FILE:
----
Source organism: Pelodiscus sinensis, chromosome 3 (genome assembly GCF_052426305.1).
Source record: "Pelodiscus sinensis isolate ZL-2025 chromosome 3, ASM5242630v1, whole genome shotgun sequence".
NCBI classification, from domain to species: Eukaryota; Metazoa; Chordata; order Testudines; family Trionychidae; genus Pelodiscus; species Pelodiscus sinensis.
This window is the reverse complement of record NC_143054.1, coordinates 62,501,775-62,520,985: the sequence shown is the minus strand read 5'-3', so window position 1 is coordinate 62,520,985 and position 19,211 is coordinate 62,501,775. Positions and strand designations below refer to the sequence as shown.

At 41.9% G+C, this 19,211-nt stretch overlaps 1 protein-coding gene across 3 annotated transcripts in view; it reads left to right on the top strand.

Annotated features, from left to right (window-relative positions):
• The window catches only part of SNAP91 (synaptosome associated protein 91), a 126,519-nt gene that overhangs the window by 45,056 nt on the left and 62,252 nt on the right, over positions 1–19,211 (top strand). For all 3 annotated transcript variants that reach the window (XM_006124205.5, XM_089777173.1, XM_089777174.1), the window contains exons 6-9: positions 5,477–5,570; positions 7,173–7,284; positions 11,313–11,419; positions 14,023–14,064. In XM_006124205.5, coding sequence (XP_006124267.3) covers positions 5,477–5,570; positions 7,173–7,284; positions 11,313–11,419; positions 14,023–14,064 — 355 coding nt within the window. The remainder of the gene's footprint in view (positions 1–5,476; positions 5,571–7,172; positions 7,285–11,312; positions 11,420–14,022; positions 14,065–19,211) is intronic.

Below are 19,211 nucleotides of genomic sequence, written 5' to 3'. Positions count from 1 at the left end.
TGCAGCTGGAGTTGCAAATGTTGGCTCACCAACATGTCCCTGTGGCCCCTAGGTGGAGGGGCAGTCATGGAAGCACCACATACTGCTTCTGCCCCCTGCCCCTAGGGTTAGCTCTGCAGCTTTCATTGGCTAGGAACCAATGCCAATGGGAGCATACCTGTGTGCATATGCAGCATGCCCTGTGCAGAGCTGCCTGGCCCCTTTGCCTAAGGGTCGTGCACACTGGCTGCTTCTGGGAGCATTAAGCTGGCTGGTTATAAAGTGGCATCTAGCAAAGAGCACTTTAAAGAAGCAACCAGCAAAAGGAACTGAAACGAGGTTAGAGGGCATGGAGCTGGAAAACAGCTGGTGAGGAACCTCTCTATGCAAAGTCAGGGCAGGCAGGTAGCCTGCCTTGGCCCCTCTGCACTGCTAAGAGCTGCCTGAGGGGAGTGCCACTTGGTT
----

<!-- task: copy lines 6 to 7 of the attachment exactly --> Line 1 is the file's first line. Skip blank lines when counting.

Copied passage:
Annotated features, from left to right (window-relative positions):
• The window catches only part of SNAP91 (synaptosome associated protein 91), a 126,519-nt gene that overhangs the window by 45,056 nt on the left and 62,252 nt on the right, over positions 1–19,211 (top strand). For all 3 annotated transcript variants that reach the window (XM_006124205.5, XM_089777173.1, XM_089777174.1), the window contains exons 6-9: positions 5,477–5,570; positions 7,173–7,284; positions 11,313–11,419; positions 14,023–14,064. In XM_006124205.5, coding sequence (XP_006124267.3) covers positions 5,477–5,570; positions 7,173–7,284; positions 11,313–11,419; positions 14,023–14,064 — 355 coding nt within the window. The remainder of the gene's footprint in view (positions 1–5,476; positions 5,571–7,172; positions 7,285–11,312; positions 11,420–14,022; positions 14,065–19,211) is intronic.